The great backyard bird count continues


On Feb. 12-15, birders all across the country will participate in the 13th annual Great Backyard Bird Count (GBBC), a joint project of the Cornell Lab of Ornithology and the National Audubon Society.

This popular citizen science project is an opportunity for families, students, and people of all ages to discover the world of wild birds in backyards, schoolyards, parks, and refuges.

The beginning. Begun in 1998, the GBBC enlists birders of all skill levels in an effort to keep common birds common. Originally the idea was to take a snapshot of winter bird populations in backyards across America. But birders quickly expanded the annual census to include their favorite parks, refuges, and natural areas.

Last year, GBBC “citizen scientists” turned in a record 94,165 checklists reporting a total of 620 species consisting of more than 11 million individual birds.

“Taking part in the Great Backyard Bird Count is a great way to get outside with family and friends, have fun, and help birds — all at the same time,” said Audubon Education Vice President Judy Braus. “Even if you can only identify a few species, you can provide important information that enables scientists to learn more about how the environment is changing and how that affects our conservation priorities.

Intensive monitoring. “The GBBC is a perfect first step towards the sort of intensive monitoring needed to discover how birds are responding to environmental change,” said Janis Dickinson, the director of Citizen Science at the Cornell Lab. “Winter is such a vulnerable period for birds, so winter bird distributions are likely to be very sensitive to change.

“There is only one way — citizen science — to gather data on private lands where people live. GBBC has enormous potential both as an early warning system and in capturing and engaging people in more intensive sampling of birds across the landscape.”

Bird populations are dynamic; they fluctuate from year to year, so long term population data is invaluable.

For example, 2009 GBBC data highlighted a huge southern invasion of pine siskins across much of the eastern United States. Participants counted 279,469 pine siskins on 18,528 checklists, as compared to the previous high of 38,977 birds on 4,069 checklists in 2005. Failure of seed crops farther north caused the siskins to move south to find their favorite food.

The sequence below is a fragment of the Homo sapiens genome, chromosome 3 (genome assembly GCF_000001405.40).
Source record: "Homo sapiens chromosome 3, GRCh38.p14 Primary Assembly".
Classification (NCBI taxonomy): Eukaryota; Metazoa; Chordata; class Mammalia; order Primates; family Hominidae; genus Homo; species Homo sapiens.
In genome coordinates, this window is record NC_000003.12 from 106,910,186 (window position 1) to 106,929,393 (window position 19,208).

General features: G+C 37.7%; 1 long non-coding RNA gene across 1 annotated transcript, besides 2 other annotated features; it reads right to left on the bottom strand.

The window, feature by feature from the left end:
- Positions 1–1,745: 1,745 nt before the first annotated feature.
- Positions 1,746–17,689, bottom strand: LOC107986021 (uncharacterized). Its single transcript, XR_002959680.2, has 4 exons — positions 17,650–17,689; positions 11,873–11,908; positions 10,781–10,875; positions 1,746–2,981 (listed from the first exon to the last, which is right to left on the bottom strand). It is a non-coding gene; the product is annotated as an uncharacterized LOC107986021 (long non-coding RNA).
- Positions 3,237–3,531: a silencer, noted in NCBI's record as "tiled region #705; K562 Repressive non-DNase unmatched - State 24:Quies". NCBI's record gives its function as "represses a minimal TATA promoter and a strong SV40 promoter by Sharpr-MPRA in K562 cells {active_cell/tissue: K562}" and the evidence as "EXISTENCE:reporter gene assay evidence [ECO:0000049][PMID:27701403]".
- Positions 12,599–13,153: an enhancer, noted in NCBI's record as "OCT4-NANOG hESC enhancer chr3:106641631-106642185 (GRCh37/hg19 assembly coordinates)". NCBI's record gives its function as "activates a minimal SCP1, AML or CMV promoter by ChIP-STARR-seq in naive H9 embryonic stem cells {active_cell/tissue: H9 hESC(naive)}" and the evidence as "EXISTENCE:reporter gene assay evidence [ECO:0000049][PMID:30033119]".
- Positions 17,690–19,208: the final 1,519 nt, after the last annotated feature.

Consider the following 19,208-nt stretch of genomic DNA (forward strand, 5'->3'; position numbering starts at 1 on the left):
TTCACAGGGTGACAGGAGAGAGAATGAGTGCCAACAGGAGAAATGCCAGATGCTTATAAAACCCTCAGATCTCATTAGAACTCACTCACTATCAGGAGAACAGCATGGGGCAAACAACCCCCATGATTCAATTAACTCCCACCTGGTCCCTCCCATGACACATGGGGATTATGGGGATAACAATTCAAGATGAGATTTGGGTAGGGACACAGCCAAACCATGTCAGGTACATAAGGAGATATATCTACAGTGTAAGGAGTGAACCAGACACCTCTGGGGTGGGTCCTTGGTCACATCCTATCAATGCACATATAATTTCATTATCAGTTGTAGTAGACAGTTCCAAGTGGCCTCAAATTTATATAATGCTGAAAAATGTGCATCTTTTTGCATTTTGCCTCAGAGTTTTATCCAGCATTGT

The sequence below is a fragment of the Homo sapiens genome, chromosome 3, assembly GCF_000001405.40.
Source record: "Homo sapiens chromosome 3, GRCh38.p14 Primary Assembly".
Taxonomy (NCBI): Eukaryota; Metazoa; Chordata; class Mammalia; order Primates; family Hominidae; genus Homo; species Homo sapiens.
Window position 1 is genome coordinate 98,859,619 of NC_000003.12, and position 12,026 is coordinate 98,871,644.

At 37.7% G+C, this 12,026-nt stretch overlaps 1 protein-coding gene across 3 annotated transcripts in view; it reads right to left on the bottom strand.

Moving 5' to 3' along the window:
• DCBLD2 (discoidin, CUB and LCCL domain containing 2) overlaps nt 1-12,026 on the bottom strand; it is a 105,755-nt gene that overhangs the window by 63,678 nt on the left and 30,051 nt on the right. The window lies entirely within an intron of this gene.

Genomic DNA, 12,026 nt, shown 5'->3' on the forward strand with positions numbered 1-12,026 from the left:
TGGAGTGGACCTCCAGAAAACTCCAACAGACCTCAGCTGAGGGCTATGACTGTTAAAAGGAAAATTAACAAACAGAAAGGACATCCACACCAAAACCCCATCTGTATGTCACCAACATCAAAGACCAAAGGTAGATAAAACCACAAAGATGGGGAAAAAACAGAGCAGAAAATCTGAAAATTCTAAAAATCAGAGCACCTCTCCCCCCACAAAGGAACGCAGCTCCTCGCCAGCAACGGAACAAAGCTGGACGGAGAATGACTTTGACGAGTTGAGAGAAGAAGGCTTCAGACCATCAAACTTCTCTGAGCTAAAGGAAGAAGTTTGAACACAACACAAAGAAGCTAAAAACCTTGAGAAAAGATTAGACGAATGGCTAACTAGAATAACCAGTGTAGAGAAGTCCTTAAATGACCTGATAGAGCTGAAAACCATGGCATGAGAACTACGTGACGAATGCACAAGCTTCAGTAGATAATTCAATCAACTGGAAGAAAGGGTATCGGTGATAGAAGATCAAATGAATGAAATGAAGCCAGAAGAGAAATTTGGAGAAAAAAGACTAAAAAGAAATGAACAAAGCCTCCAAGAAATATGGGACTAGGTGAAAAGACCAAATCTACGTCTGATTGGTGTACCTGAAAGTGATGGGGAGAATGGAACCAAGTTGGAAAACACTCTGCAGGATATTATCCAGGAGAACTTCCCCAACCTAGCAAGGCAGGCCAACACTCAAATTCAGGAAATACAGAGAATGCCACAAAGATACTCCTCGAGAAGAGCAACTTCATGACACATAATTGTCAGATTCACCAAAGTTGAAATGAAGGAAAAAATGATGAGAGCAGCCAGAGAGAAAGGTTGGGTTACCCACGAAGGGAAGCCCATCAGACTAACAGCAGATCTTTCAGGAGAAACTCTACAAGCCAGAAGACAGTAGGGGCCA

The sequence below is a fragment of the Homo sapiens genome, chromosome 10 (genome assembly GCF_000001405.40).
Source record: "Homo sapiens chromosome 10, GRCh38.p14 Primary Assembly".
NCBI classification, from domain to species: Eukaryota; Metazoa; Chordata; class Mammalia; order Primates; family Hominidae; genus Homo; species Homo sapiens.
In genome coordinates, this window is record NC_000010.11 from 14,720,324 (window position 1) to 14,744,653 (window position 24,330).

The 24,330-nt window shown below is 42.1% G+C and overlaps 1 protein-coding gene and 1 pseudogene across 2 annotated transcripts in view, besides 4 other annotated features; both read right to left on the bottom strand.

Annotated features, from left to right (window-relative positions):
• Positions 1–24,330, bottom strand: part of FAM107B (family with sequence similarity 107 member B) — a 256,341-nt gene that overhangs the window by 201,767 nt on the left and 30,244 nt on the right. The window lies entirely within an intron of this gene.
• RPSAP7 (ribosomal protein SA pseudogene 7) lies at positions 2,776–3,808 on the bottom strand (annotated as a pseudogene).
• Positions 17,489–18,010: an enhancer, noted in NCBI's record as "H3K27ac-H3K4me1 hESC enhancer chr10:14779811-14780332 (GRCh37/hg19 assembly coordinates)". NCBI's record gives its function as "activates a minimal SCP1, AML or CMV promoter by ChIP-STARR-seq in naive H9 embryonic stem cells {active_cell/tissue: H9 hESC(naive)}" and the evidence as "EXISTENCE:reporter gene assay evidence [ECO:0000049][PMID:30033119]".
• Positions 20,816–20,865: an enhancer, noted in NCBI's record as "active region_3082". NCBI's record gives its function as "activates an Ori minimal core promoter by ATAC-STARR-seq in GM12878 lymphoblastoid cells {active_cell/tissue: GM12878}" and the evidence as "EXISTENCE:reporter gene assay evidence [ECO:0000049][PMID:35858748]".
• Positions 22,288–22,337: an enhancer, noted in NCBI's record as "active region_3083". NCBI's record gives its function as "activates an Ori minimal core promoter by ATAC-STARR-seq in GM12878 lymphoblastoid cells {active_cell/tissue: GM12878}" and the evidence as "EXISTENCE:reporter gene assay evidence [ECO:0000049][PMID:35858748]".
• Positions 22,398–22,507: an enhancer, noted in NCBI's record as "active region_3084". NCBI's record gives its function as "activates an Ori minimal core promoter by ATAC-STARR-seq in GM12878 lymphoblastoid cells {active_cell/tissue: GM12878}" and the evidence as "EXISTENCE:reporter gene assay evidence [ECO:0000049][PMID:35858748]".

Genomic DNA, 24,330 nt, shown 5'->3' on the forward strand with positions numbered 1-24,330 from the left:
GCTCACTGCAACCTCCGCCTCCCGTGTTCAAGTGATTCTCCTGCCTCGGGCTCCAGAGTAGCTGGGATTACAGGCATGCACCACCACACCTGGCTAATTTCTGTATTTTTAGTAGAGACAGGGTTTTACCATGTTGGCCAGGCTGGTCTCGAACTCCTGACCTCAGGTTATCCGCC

Answering questions. The GBBC also helps answer basic questions such as: How do winter conditions influence bird populations? Where are the winter finches and other irruptive species? Is global climate change affecting winter bird populations?

On the Web site, participants can explore real-time maps and charts that show what others are reporting during the count. The site has tips to help identify birds and special materials for educators.

Participants may also enter the GBBC photo contest by uploading images taken during the count. Many images will be featured in the GBBC Web site’s photo gallery. All participants are entered in a drawing for prizes that include bird feeders, binoculars, books, CDs, and many other great birding products.

Participation. To participate in the GBBC, log on to the GBBC web site,, and follow the instructions.

Counters simply tally the highest number of each bird species seen at one time (to ensure birds are not counted more than once), and keep track of the time spent counting. The time invested can be as little as 15 minutes. Or you can devote the entire long weekend to counting birds.

To simplify the process, you can click on your state for a checklist of the most frequently reported birds in your area. There is no fee to participate.

Anyone can take part in the GBBC, from novice birdwatchers to expert birders. Participants count birds for as little as 15 minutes (or as long as they wish) on one or more days of the event and report their sightings online at

Results are updated hourly on animated maps and colorful graphs for all to view. This near-instant feedback allows participants to see almost immediately how their observations fit into the continental perspective. Results from previous GBBCs are also available online.

Information. For more information about the GBBC or the Lab of Ornithology, visit, or call 800-843-2473.


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Scott Shalaway, who holds a Ph.D. in wildlife ecology from Michigan State University, writes from his home in rural West Virginia. A former faculty member at Oklahoma State University and the University of Oklahoma Biological Station, he has been writing a weekly nature column for newspapers and freelancing for magazines since 1986. He can be heard on Birds & Nature from 3-4 p.m. Sunday afternoons on 620 KHB Radio, Pittsburgh, or live online anywhere at, or on the Tune-In radio app. Visit his website at or contact him directly at or 2222 Fish Ridge Road, Cameron, WV 26033.



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